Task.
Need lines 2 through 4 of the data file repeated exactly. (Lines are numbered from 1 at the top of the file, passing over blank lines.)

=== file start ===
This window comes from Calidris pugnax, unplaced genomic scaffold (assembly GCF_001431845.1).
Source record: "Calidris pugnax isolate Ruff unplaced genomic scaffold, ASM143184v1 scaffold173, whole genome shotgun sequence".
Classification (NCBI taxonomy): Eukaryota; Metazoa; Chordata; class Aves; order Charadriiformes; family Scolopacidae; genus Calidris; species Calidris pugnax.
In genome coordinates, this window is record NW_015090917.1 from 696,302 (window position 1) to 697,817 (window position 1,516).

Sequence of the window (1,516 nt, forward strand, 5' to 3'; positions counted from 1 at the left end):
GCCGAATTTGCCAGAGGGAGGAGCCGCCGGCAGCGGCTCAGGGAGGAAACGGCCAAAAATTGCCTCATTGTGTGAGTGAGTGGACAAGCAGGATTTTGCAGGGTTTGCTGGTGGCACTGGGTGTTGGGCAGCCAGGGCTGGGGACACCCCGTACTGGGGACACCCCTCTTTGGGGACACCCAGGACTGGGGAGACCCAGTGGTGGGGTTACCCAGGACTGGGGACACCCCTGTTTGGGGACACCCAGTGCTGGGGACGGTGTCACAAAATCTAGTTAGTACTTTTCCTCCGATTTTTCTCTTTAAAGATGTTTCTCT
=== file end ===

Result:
Source record: "Calidris pugnax isolate Ruff unplaced genomic scaffold, ASM143184v1 scaffold173, whole genome shotgun sequence".
Classification (NCBI taxonomy): Eukaryota; Metazoa; Chordata; class Aves; order Charadriiformes; family Scolopacidae; genus Calidris; species Calidris pugnax.
In genome coordinates, this window is record NW_015090917.1 from 696,302 (window position 1) to 697,817 (window position 1,516).